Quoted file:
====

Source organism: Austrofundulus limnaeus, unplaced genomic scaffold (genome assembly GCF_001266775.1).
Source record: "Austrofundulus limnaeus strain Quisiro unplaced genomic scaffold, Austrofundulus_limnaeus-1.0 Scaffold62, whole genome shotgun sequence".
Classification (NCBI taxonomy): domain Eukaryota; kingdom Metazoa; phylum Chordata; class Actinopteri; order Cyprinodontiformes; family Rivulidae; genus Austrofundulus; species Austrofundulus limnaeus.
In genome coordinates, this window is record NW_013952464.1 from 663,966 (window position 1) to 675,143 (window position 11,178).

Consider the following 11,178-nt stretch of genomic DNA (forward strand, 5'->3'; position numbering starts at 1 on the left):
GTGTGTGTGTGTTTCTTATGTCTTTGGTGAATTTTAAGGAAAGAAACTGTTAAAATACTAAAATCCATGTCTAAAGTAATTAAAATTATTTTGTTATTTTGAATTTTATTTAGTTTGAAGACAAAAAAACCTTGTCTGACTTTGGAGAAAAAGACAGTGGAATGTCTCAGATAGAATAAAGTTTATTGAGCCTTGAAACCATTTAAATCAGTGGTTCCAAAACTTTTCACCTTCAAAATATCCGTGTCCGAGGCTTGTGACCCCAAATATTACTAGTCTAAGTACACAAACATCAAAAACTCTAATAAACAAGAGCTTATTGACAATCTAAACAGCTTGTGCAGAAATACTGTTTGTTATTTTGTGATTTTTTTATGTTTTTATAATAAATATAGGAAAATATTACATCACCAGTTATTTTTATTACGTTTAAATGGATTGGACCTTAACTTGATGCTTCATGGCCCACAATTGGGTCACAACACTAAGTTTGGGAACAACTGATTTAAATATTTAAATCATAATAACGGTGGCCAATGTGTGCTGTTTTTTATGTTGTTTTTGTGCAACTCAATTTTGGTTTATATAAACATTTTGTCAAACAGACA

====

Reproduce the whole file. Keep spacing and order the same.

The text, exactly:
Source organism: Austrofundulus limnaeus, unplaced genomic scaffold (genome assembly GCF_001266775.1).
Source record: "Austrofundulus limnaeus strain Quisiro unplaced genomic scaffold, Austrofundulus_limnaeus-1.0 Scaffold62, whole genome shotgun sequence".
Classification (NCBI taxonomy): domain Eukaryota; kingdom Metazoa; phylum Chordata; class Actinopteri; order Cyprinodontiformes; family Rivulidae; genus Austrofundulus; species Austrofundulus limnaeus.
In genome coordinates, this window is record NW_013952464.1 from 663,966 (window position 1) to 675,143 (window position 11,178).

Consider the following 11,178-nt stretch of genomic DNA (forward strand, 5'->3'; position numbering starts at 1 on the left):
GTGTGTGTGTGTTTCTTATGTCTTTGGTGAATTTTAAGGAAAGAAACTGTTAAAATACTAAAATCCATGTCTAAAGTAATTAAAATTATTTTGTTATTTTGAATTTTATTTAGTTTGAAGACAAAAAAACCTTGTCTGACTTTGGAGAAAAAGACAGTGGAATGTCTCAGATAGAATAAAGTTTATTGAGCCTTGAAACCATTTAAATCAGTGGTTCCAAAACTTTTCACCTTCAAAATATCCGTGTCCGAGGCTTGTGACCCCAAATATTACTAGTCTAAGTACACAAACATCAAAAACTCTAATAAACAAGAGCTTATTGACAATCTAAACAGCTTGTGCAGAAATACTGTTTGTTATTTTGTGATTTTTTTATGTTTTTATAATAAATATAGGAAAATATTACATCACCAGTTATTTTTATTACGTTTAAATGGATTGGACCTTAACTTGATGCTTCATGGCCCACAATTGGGTCACAACACTAAGTTTGGGAACAACTGATTTAAATATTTAAATCATAATAACGGTGGCCAATGTGTGCTGTTTTTTATGTTGTTTTTGTGCAACTCAATTTTGGTTTATATAAACATTTTGTCAAACAGACA